A shortage of judges and magistrates has led to unsustainable workloads, fuelling case delays that harm victims and those accused of crimes, two senior NSW legal figures say.
Chief Justice Andrew Bell delivered a rare public rebuke of government policies in a speech at the NSW Law Society’s opening-of-term dinner on Wednesday night, calling for more court resources and higher salaries for the judiciary.
Despite being home to 8.5 million people and boasting an economy worth $700 billion, NSW had fewer than 300 judges and magistrates, he said.
“Our judges and magistrates can only be stretched so far,” Justice Bell said.
“And overstretched they are, both in terms of numbers and resourcing.
“The pool of their undoubted goodwill and physical and emotional capacity is not infinitely deep.”
Some local courts were dealing with over 140 matters a day, a workload that was unsustainable, he said.
Justice Bell also criticised a May 2023 decision by the NSW government to freeze the wages of senior public servants, including judges, for two years.
“The state government’s current two-year freeze on judicial salaries which, unless corrected, will result in a 10 per cent reduction in the real wages of the judiciary,” he said.
In May, the NSW government said the wage freeze would rein in expenditure and save an estimated $260 million over four years.
NSW Law Society president Brett McGrath backed the chief judge’s comments, saying there was an urgent need for more judicial officers and court staff to help get through a backlog of cases.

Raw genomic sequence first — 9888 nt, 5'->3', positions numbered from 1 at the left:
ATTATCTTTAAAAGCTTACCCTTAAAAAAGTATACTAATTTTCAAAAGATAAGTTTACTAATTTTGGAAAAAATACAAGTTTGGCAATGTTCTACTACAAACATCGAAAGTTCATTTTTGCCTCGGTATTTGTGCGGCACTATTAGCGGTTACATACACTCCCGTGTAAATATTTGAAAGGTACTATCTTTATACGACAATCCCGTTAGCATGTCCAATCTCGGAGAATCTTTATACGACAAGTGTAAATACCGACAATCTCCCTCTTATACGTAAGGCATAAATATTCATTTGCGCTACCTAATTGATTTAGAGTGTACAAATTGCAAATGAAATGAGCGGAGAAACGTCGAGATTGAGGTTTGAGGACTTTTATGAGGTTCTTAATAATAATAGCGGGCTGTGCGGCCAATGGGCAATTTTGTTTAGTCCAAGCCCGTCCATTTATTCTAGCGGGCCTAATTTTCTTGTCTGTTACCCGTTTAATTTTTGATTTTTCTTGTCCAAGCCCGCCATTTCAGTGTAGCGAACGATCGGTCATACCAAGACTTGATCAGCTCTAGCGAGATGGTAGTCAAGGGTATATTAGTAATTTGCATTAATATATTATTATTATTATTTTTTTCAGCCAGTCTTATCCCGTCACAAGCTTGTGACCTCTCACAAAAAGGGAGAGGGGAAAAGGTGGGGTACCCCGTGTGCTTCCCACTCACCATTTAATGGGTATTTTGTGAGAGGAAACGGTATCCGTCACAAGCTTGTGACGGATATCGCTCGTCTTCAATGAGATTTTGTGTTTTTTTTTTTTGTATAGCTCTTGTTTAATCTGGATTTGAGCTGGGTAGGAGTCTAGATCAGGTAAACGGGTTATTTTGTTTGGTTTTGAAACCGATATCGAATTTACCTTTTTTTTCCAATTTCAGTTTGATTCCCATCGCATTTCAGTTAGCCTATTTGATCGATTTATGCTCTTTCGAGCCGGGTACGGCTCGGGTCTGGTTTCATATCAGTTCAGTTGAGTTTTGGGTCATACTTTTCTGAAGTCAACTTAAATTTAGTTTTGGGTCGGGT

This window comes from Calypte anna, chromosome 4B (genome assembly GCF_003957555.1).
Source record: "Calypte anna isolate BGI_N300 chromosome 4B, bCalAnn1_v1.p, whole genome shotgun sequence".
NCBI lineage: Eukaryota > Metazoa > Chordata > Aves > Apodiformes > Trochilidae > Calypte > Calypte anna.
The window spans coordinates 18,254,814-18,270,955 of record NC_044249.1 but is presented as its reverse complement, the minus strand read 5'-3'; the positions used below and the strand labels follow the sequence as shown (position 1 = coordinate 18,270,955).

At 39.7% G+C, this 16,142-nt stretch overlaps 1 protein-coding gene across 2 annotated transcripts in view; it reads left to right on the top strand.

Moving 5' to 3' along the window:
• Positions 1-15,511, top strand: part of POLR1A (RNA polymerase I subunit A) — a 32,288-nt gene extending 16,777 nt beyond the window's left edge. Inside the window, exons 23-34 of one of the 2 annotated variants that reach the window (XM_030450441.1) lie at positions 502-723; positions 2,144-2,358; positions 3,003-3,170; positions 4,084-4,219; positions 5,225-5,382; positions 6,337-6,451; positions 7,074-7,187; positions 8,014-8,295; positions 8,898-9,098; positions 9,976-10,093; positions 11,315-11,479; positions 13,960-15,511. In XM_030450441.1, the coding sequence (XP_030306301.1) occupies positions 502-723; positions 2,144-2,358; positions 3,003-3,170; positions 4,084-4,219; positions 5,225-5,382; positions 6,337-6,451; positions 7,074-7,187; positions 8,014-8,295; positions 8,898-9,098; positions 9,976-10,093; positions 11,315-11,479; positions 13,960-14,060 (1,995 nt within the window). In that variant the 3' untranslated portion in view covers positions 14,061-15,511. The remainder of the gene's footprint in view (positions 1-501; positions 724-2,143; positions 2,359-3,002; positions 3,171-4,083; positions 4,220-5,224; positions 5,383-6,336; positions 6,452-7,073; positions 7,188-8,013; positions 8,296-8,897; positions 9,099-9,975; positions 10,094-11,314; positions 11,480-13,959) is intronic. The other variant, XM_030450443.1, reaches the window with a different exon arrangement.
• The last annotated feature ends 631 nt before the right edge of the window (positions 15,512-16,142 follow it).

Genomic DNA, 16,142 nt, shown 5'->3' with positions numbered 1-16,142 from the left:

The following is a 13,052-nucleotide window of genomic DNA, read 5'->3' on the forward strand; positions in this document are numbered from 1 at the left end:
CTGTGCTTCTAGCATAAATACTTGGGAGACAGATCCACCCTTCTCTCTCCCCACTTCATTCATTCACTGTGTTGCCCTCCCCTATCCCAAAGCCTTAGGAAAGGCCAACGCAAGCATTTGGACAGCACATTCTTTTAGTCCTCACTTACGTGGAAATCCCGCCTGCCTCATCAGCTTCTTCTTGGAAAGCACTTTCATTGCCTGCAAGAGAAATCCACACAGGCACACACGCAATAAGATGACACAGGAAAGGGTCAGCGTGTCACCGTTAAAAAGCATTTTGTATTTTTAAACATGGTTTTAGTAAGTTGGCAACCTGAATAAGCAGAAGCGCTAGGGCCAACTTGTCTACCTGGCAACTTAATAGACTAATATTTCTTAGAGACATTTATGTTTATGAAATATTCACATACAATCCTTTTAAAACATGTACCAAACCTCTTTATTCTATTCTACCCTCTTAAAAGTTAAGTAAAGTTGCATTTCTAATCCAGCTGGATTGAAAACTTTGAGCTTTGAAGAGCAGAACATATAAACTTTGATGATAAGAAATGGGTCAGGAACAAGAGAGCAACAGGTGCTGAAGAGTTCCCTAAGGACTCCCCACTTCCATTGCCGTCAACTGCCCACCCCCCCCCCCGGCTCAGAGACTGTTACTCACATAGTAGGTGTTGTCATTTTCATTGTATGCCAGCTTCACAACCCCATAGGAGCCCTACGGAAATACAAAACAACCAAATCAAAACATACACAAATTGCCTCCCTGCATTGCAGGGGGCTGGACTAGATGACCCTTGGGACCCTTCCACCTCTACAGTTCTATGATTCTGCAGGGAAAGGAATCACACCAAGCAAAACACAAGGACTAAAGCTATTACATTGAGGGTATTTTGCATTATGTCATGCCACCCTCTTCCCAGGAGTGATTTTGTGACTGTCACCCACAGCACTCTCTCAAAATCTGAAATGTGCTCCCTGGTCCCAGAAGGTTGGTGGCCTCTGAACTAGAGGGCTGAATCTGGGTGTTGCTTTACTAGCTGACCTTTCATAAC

“Courts that are not able to provide a trial outcome to accused persons in a reasonable time frame is not only unfair to them, but also to alleged victims of crime and their families,” he said on Thursday.
“Matters can take many months, even into years, before being resolved.
“The chief justice’s remarks echo the adage that ‘justice delayed is justice denied’.”
Mr McGrath called for the state government to carefully consider its approach to court funding in the next budget.
NSW Premier Chris Minns admitted the court backlog was long but pointed to the recruitment of frontline public sector workers as a solution.
He said a broad public service wage cap, introduced by the coalition but abolished by Labor in November, resulted in the deterioration of services like those delivered in the justice system.
The chief judge’s speech came ahead of the 200th anniversary of legislation, which took effect on May 17, 1824, that created the NSW Supreme Court.
Justice Bell admitted some changes in the court had come too slowly, such as the appointment of the state’s first female justice in 1987.
But he noted two thirds of legal practitioners under 35 were now women, while women represented nearly 45 per cent of the state’s judicial officers.
As part of the bicentenary, the NSW Supreme Court will offer mini-internships with judges for Indigenous students or young practitioners.
“There are some outstanding Indigenous lawyers in our profession but they are far too few and a great burden is placed upon them,” Justice Bell said.